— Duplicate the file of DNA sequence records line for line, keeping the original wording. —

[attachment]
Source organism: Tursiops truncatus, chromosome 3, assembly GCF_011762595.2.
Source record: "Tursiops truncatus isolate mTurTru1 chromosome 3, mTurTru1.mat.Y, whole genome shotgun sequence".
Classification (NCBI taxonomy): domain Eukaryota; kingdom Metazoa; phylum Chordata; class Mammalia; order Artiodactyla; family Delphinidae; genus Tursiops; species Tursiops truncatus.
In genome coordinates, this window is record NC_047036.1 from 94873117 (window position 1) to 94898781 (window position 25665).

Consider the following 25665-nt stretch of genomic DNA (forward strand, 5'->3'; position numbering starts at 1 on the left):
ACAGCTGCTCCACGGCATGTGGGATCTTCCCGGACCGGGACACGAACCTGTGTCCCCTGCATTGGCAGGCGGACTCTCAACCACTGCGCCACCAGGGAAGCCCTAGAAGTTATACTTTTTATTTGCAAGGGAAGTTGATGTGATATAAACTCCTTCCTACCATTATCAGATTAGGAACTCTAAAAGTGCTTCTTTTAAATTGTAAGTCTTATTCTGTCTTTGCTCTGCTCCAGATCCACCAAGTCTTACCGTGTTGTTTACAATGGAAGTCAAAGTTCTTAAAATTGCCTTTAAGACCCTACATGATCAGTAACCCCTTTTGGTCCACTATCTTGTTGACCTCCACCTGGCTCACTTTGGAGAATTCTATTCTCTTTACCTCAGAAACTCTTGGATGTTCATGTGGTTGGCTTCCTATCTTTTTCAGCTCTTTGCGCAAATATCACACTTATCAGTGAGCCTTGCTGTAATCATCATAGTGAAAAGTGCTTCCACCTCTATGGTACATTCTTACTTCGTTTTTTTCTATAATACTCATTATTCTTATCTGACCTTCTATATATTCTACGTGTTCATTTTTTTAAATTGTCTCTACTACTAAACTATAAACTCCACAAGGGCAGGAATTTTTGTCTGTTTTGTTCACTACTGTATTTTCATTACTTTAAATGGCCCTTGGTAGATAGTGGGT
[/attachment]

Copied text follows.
Source organism: Tursiops truncatus, chromosome 3, assembly GCF_011762595.2.
Source record: "Tursiops truncatus isolate mTurTru1 chromosome 3, mTurTru1.mat.Y, whole genome shotgun sequence".
Classification (NCBI taxonomy): domain Eukaryota; kingdom Metazoa; phylum Chordata; class Mammalia; order Artiodactyla; family Delphinidae; genus Tursiops; species Tursiops truncatus.
In genome coordinates, this window is record NC_047036.1 from 94873117 (window position 1) to 94898781 (window position 25665).

Consider the following 25665-nt stretch of genomic DNA (forward strand, 5'->3'; position numbering starts at 1 on the left):
ACAGCTGCTCCACGGCATGTGGGATCTTCCCGGACCGGGACACGAACCTGTGTCCCCTGCATTGGCAGGCGGACTCTCAACCACTGCGCCACCAGGGAAGCCCTAGAAGTTATACTTTTTATTTGCAAGGGAAGTTGATGTGATATAAACTCCTTCCTACCATTATCAGATTAGGAACTCTAAAAGTGCTTCTTTTAAATTGTAAGTCTTATTCTGTCTTTGCTCTGCTCCAGATCCACCAAGTCTTACCGTGTTGTTTACAATGGAAGTCAAAGTTCTTAAAATTGCCTTTAAGACCCTACATGATCAGTAACCCCTTTTGGTCCACTATCTTGTTGACCTCCACCTGGCTCACTTTGGAGAATTCTATTCTCTTTACCTCAGAAACTCTTGGATGTTCATGTGGTTGGCTTCCTATCTTTTTCAGCTCTTTGCGCAAATATCACACTTATCAGTGAGCCTTGCTGTAATCATCATAGTGAAAAGTGCTTCCACCTCTATGGTACATTCTTACTTCGTTTTTTTCTATAATACTCATTATTCTTATCTGACCTTCTATATATTCTACGTGTTCATTTTTTTAAATTGTCTCTACTACTAAACTATAAACTCCACAAGGGCAGGAATTTTTGTCTGTTTTGTTCACTACTGTATTTTCATTACTTTAAATGGCCCTTGGTAGATAGTGGGT